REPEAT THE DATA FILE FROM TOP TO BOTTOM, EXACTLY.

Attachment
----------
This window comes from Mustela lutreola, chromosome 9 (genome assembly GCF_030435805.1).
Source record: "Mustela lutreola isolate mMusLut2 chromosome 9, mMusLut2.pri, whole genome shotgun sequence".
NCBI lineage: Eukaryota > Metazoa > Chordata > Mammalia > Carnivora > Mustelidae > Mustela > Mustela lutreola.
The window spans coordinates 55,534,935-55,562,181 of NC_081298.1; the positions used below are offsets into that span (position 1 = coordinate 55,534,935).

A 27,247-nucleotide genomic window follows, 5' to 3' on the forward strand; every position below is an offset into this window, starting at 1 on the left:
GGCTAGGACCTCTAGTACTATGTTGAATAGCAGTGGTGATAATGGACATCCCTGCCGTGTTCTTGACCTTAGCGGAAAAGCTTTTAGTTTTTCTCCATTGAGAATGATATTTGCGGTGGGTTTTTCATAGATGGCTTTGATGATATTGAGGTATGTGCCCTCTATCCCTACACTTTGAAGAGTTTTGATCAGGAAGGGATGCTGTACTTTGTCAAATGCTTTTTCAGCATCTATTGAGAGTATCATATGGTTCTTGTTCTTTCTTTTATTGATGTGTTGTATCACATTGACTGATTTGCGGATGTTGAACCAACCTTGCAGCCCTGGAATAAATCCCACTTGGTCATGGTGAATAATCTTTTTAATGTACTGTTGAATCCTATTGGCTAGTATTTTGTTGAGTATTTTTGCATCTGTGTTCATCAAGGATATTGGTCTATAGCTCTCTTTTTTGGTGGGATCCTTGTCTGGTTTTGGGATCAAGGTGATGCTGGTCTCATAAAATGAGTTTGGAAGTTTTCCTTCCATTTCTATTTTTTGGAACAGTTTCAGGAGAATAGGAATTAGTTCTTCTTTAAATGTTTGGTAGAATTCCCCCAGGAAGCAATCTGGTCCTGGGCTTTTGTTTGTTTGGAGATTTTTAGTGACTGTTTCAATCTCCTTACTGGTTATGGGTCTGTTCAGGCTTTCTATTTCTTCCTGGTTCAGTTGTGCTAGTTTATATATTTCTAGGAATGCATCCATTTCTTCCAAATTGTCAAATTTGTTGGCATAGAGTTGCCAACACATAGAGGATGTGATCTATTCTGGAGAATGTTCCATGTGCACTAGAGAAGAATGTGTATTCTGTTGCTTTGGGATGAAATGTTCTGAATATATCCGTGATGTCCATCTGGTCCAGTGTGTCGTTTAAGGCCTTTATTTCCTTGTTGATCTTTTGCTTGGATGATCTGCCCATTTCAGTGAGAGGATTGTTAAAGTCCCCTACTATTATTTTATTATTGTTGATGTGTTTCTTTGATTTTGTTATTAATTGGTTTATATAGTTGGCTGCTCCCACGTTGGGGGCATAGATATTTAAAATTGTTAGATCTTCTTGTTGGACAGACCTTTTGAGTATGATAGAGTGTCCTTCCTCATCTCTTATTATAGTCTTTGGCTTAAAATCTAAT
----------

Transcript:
This window comes from Mustela lutreola, chromosome 9 (genome assembly GCF_030435805.1).
Source record: "Mustela lutreola isolate mMusLut2 chromosome 9, mMusLut2.pri, whole genome shotgun sequence".
NCBI lineage: Eukaryota > Metazoa > Chordata > Mammalia > Carnivora > Mustelidae > Mustela > Mustela lutreola.
The window spans coordinates 55,534,935-55,562,181 of NC_081298.1; the positions used below are offsets into that span (position 1 = coordinate 55,534,935).

A 27,247-nucleotide genomic window follows, 5' to 3' on the forward strand; every position below is an offset into this window, starting at 1 on the left:
GGCTAGGACCTCTAGTACTATGTTGAATAGCAGTGGTGATAATGGACATCCCTGCCGTGTTCTTGACCTTAGCGGAAAAGCTTTTAGTTTTTCTCCATTGAGAATGATATTTGCGGTGGGTTTTTCATAGATGGCTTTGATGATATTGAGGTATGTGCCCTCTATCCCTACACTTTGAAGAGTTTTGATCAGGAAGGGATGCTGTACTTTGTCAAATGCTTTTTCAGCATCTATTGAGAGTATCATATGGTTCTTGTTCTTTCTTTTATTGATGTGTTGTATCACATTGACTGATTTGCGGATGTTGAACCAACCTTGCAGCCCTGGAATAAATCCCACTTGGTCATGGTGAATAATCTTTTTAATGTACTGTTGAATCCTATTGGCTAGTATTTTGTTGAGTATTTTTGCATCTGTGTTCATCAAGGATATTGGTCTATAGCTCTCTTTTTTGGTGGGATCCTTGTCTGGTTTTGGGATCAAGGTGATGCTGGTCTCATAAAATGAGTTTGGAAGTTTTCCTTCCATTTCTATTTTTTGGAACAGTTTCAGGAGAATAGGAATTAGTTCTTCTTTAAATGTTTGGTAGAATTCCCCCAGGAAGCAATCTGGTCCTGGGCTTTTGTTTGTTTGGAGATTTTTAGTGACTGTTTCAATCTCCTTACTGGTTATGGGTCTGTTCAGGCTTTCTATTTCTTCCTGGTTCAGTTGTGCTAGTTTATATATTTCTAGGAATGCATCCATTTCTTCCAAATTGTCAAATTTGTTGGCATAGAGTTGCCAACACATAGAGGATGTGATCTATTCTGGAGAATGTTCCATGTGCACTAGAGAAGAATGTGTATTCTGTTGCTTTGGGATGAAATGTTCTGAATATATCCGTGATGTCCATCTGGTCCAGTGTGTCGTTTAAGGCCTTTATTTCCTTGTTGATCTTTTGCTTGGATGATCTGCCCATTTCAGTGAGAGGATTGTTAAAGTCCCCTACTATTATTTTATTATTGTTGATGTGTTTCTTTGATTTTGTTATTAATTGGTTTATATAGTTGGCTGCTCCCACGTTGGGGGCATAGATATTTAAAATTGTTAGATCTTCTTGTTGGACAGACCTTTTGAGTATGATAGAGTGTCCTTCCTCATCTCTTATTATAGTCTTTGGCTTAAAATCTAAT